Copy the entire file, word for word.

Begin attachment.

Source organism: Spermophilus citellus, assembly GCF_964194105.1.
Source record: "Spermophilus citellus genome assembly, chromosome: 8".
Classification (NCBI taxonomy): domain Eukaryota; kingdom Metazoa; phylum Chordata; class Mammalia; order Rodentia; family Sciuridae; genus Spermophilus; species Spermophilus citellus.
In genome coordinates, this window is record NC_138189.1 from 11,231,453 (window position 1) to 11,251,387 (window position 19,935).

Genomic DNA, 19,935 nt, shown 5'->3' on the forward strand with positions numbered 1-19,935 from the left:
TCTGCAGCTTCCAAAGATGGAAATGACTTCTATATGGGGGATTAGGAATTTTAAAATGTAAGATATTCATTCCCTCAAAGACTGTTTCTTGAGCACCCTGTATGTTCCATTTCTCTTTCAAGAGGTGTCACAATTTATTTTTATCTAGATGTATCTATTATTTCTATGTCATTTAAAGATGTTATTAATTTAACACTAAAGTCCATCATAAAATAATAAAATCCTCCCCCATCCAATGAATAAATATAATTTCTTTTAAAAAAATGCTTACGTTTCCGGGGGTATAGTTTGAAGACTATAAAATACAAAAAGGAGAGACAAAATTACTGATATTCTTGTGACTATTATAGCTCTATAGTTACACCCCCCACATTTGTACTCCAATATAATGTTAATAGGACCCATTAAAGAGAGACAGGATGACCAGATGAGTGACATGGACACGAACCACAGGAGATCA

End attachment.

Source organism: Spermophilus citellus, assembly GCF_964194105.1.
Source record: "Spermophilus citellus genome assembly, chromosome: 8".
Classification (NCBI taxonomy): domain Eukaryota; kingdom Metazoa; phylum Chordata; class Mammalia; order Rodentia; family Sciuridae; genus Spermophilus; species Spermophilus citellus.
In genome coordinates, this window is record NC_138189.1 from 11,231,453 (window position 1) to 11,251,387 (window position 19,935).

Genomic DNA, 19,935 nt, shown 5'->3' on the forward strand with positions numbered 1-19,935 from the left:
TCTGCAGCTTCCAAAGATGGAAATGACTTCTATATGGGGGATTAGGAATTTTAAAATGTAAGATATTCATTCCCTCAAAGACTGTTTCTTGAGCACCCTGTATGTTCCATTTCTCTTTCAAGAGGTGTCACAATTTATTTTTATCTAGATGTATCTATTATTTCTATGTCATTTAAAGATGTTATTAATTTAACACTAAAGTCCATCATAAAATAATAAAATCCTCCCCCATCCAATGAATAAATATAATTTCTTTTAAAAAAATGCTTACGTTTCCGGGGGTATAGTTTGAAGACTATAAAATACAAAAAGGAGAGACAAAATTACTGATATTCTTGTGACTATTATAGCTCTATAGTTACACCCCCCACATTTGTACTCCAATATAATGTTAATAGGACCCATTAAAGAGAGACAGGATGACCAGATGAGTGACATGGACACGAACCACAGGAGATCA